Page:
Galling the gleaned land with hot essays;
Girding with grievous siege castles and towns;
*The borders of England and Scotland.
That England, being empty of defence,
Hath shook, and trembled at the ill neighbourhood.
Cant. She hath been then more fear'd* than harm'd, my liege: For hear her but exampled by herself,When all her chivalry hath been in France, And she a mourning widow of her nobles, She hath herself not only well defended, But taken, and impounded as a stray, The king of Scots; whom she did send to France, To fill king Edward's fame with prisoner kings; And make your chronicle as rich with praise, As is the ooze and bottom of the sea With sunken wreck and sumless treasuries. West. But there's a saying, very old and true,If that you will France win, Then with Scotland first begin;
For once the eagle England being in prey,
To her unguarded nest the weasel Scot
Comes sneaking, and so sucks her princely eggs;
Playing the mouse, in absence of the cat,
To spoil and havoc more than she can eat.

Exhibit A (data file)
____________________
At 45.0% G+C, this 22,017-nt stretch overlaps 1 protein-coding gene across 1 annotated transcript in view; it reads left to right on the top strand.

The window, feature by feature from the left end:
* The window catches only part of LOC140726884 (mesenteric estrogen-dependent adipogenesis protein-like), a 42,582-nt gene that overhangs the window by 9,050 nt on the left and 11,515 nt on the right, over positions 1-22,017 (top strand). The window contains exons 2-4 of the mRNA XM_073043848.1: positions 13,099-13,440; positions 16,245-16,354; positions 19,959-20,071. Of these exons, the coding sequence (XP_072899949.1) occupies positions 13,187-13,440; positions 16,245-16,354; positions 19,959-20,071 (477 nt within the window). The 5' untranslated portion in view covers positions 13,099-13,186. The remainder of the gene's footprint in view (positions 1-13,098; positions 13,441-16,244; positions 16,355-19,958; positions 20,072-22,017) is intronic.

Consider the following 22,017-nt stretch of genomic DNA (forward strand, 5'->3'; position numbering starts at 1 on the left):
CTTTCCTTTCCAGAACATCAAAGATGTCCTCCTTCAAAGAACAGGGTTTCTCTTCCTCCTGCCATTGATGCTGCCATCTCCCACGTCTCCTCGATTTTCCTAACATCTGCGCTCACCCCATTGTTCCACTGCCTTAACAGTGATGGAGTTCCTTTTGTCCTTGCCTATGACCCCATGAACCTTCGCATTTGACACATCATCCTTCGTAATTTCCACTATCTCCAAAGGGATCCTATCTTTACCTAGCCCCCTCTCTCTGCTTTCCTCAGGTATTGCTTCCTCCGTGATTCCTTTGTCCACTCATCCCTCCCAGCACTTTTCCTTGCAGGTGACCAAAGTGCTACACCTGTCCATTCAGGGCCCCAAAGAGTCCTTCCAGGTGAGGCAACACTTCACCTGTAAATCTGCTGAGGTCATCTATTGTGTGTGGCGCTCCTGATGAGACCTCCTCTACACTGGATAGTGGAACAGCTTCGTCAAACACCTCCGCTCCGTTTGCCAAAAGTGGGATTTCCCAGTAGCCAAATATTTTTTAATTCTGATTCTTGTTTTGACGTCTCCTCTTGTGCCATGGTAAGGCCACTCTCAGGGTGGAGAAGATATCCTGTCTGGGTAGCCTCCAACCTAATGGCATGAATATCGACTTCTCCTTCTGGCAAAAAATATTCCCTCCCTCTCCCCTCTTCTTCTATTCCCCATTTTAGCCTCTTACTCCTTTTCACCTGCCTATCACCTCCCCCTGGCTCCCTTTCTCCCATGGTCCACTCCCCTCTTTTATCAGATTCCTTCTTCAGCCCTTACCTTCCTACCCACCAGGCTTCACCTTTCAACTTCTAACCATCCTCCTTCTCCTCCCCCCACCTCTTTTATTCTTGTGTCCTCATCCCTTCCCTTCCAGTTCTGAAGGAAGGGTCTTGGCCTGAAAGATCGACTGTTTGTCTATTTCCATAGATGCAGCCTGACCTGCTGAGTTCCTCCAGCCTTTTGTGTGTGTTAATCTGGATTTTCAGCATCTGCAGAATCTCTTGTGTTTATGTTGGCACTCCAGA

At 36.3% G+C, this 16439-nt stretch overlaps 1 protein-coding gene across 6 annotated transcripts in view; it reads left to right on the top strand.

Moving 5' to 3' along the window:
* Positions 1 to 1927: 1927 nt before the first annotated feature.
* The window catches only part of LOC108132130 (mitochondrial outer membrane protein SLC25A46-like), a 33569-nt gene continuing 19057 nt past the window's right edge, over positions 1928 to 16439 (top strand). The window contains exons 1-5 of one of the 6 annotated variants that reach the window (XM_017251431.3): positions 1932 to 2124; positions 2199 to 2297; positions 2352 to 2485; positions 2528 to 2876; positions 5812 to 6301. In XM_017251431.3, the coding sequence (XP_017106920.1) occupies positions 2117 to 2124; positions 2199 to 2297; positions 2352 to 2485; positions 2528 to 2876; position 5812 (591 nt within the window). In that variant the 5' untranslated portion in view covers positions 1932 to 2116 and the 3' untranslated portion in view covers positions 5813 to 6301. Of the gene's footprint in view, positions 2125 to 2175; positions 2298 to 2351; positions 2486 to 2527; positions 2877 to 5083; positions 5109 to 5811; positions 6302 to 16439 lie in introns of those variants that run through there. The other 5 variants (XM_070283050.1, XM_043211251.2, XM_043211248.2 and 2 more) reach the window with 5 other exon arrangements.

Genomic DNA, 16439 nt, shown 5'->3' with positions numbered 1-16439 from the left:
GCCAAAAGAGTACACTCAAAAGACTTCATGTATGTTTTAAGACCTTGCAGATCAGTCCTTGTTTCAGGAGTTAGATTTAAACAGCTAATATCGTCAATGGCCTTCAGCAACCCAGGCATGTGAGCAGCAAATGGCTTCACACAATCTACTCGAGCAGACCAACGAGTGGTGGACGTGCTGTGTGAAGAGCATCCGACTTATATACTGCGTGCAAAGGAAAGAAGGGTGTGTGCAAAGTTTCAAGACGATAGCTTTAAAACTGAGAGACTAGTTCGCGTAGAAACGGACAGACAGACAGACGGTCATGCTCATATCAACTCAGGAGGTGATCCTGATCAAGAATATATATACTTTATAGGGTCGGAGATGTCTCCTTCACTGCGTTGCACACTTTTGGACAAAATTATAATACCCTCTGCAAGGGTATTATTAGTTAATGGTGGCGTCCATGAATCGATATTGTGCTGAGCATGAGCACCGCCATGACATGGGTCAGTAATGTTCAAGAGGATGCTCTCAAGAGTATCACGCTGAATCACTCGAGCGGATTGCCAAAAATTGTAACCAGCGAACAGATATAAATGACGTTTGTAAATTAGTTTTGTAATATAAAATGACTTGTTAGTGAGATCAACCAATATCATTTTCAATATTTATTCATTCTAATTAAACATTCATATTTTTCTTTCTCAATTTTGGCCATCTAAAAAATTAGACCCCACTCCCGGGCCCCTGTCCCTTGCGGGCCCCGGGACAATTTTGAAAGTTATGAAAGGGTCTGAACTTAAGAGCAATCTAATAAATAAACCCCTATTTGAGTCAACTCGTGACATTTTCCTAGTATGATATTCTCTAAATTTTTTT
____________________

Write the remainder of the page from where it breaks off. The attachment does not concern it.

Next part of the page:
Exe. It follows then, the cat must stay at home:
Yet that is but a cursed necessity;
Since we have locks to safeguard necessaries,
And pretty traps to catch the petty thieves.
While that the armed hand doth fight abroad,
The advised head defends itself at home:
For government, though high, and low, and lower,
Put into parts, doth keep in one concent;†
Congruing in a full and natural close,
Cant. True: therefore doth heaven divide
The state of man in divers functions,
Setting endeavour in continual motion;
To which is fixed, as an aim or butt,
Obedience: for so work the honey bees;
Creatures, that, by a rule in nature, teach
The act of order to a peopled kingdom.
They have a king, and officers of sorts:
Where some, like magistrates, correct at home;
Others, like merchants, venture trade abroad;
Others, like soldiers, armed in their stings,
Make boot upon the summer's velvet buds;
Which pillage they with merry march bring home
To the tent-royal of their emperor:
Who, busied in his majesty, surveys
The singing masons building roofs of gold;
The civil§ citizens kneading up the honey;